Seeking Ways to Prevent a (Nearly) Preventable Cancer

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Chadwick Boseman died of colon cancer at the age of 43. AFP / VALERIE MACON

 

 

 

The topic of colon cancer was front and center when actor Chadwick Boseman died of colon cancer in August. He was 43. To lose someone so young to this type of cancer was shocking, yet fitted this trend: While older people are being diagnosed less with this disease, those younger than 55 years old are being diagnosed more, 2% each year between 2007 and 2016. Moreover, alack adults are diagnosed and die from this disease, more than other groups.

The increasing presence of colorectal cancer in the younger age group prompted a strong recommendation in late October from the advisory group, the United States Preventive Services Task Force: Get a colonoscopy at 45 years of age, instead of 50. And if there are risk factors, such as a family history of colorectal cancer, then don’t wait.

Besides these recommendations, a search is ongoing to find better ways to treat colon cancer and prevent it. Some of that research involves statins – a class of drugs used to lower cholesterol in the blood, preventing heart attacks and strokes.

Researchers from NYU Langone Medical Center in New York City examined 52 studies involving over 11 million patients. They found that taking a statin lowered the risk of colorectal cancer by 20% in people without inflammatory bowel disease. The results of the study were presented at the American College of Gastroenterology’s (ACG) 2020 virtual conference.

Statins are widely prescribed and safe, making them a possible alternative to nonsteroidal anti-inflammatory drugs (NSAIDs), said study author Kevin Singh, MD, in materials provided by ACG. NSAIDs can lower the risk of colorectal cancer, but “are associated with significant [side effects] including an increased risk of bleeding,” he said.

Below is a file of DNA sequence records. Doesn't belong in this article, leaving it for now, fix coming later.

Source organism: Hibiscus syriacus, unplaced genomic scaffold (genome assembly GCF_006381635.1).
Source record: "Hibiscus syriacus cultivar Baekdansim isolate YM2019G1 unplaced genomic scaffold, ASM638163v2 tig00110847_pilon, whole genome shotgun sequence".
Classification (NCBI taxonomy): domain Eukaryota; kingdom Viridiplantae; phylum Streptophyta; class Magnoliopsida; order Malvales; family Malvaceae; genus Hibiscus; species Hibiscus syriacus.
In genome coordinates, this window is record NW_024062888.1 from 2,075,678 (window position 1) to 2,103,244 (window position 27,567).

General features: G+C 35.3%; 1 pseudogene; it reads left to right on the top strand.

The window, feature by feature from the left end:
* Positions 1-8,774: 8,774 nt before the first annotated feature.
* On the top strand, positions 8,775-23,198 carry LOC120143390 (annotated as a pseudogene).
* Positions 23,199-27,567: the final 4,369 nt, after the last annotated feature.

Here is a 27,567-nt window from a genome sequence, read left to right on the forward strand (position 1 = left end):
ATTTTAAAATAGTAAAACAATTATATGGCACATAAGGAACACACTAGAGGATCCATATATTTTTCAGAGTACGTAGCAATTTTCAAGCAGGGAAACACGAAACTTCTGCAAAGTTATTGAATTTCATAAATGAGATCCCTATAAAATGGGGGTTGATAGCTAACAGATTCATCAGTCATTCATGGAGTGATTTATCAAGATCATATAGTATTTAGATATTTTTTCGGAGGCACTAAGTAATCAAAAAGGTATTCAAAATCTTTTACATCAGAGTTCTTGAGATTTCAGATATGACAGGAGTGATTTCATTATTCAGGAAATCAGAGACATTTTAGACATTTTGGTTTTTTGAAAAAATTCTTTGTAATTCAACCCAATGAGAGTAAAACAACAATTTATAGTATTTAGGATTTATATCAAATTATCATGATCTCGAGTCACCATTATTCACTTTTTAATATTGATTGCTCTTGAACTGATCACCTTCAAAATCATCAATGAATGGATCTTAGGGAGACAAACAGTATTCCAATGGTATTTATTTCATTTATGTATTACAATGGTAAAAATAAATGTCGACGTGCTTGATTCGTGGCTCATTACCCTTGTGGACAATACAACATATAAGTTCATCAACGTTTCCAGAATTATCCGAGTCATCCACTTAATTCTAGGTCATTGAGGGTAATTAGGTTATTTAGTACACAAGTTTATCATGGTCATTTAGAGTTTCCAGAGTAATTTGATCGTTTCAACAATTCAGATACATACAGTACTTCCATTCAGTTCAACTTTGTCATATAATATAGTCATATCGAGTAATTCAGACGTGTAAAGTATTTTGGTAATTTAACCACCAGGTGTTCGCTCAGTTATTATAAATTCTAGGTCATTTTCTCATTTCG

Other studies assessing statins’ effect on colorectal cancer have shown mixed results. A study published in the Journal of the National Cancer Institute in 2015 found that “statin use was not associated with reduced mortality among [colorectal cancer] patients.” Another study published in the journal Medicine earlier this year suggested that statin use may reduce deaths from colorectal cancer but not necessarily in helping to prevent the disease from coming back.

Smoking, obesity, a poor diet, not exercising, and drinking too much alcohol can all increase the risk of being diagnosed with colorectal cancer. But, even a small change in habits can lower the risk. The Mayo Clinic recommends moving more, cutting out smoking and excess alcohol use, and making dietary changes. Studies have proven that eating more fiber can lower the risk of colorectal cancer. Fiber is found in vegetables, fruits and whole grains.

The American Cancer Society also recommends that most people get regular screenings beginning at age 45. People should follow their doctor’s recommended screening schedule, as it will vary depending on age, family history and risk factors.

 

The take home

Statins may have a future role to play in preventing colorectal cancer, but scientists need more information. For right now, however, research shows that regular screenings and lifestyle changes can lower the risk of colorectal cancer. Talking with your doctor about colorectal screenings, and exploring what changes you can make to lower your risk, might be in order.

 

 

 

 

 

 

 

 

 

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